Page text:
Bridesmaids are a given at nearly all weddings, but where did this tradition come from and why do we have bridesmaids at weddings?
Everyone knows that the main job of the bridesmaids is to assist the bride in the run up to her wedding with the planning as well as to support her on the big day itself, which will undoubtedly be one of the most emotionally stressful days of her life. However, you may be surprised to read that bridesmaids had a more supernatural role when it came to weddings.
Evil Spirits and Highwaymen
Most modern wedding traditions stem from the era when brides would be routinely kidnapped, this is why brides always stand on the left during the wedding ceremony, so that the groom’s right hand was free to allow him to easily draw his sword to fight of would be kidnappers!
Bridesmaids traditionally all wear the same colours, the historic reason for this was to confuse evil spirits. Originally the bridesmaids would not just be dressed to look like each other, but to look like the bride herself.
This custom goes back centuries to ancient Rome and China where the bride would have to travel many miles to the groom’s village where she would be vulnerable to attack by highwaymen and rival suitors. With everyone looking so alike it made it difficult to identify the bride, this is also the reason behind brides wearing veils to mask their face.
When Queen Victoria married Prince Albert in 1840, all of her twelve bridesmaids were dressed in identical white dresses to compliment Victoria’s beautiful white, satin gown. It was Victoria and her bridesmaids that started the tradition of royal brides wearing white instead of silver on their wedding day.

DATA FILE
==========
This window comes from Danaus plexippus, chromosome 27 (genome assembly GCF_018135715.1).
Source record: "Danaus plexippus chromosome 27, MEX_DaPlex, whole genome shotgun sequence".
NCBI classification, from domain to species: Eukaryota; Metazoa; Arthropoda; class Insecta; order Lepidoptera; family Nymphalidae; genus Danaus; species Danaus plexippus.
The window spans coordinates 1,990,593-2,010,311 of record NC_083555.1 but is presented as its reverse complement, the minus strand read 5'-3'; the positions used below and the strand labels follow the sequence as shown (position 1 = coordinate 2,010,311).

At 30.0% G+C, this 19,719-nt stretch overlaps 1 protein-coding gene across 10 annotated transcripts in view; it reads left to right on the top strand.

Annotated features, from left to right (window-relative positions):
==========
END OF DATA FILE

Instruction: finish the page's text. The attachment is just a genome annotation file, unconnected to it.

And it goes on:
Thankfully modern weddings are a bit more laid back when it comes to bridesmaids’ duties. The head bridesmaid, known as the maid of honour if she is unmarried or matron of honour if she is married, is by tradition in charge of the other bridesmaids.
It would be the maid of honour’s duty to give out chores to the other bridesmaids to help in the planning of the wedding, she would look after the bride and help her get ready for the ceremony.
Hand Picked Hotels explain that traditions have changed over the years, “Today, the maid or matron of honour offers emotional and logistical support to the bride and handles numerous wedding day details from holding her bouquet during the vows to toasting the bride and groom and if there is no ring bearer wears the groom’s ring on her finger. The bridesmaids act as a support team for the maid of honour, and form the bride’s entourage helping with any pre-wedding tasks.”
Traditionally bridesmaids were all unmarried eligible young women, usually relatives or close friends of the bride and the number of bridesmaids chosen depended on the social status of the bride’s family.
Luckily, today those traditions have long gone, a bride will now choose her nearest and dearest, whether they are married or unmarried, and at any age to stand by her side on her wedding day.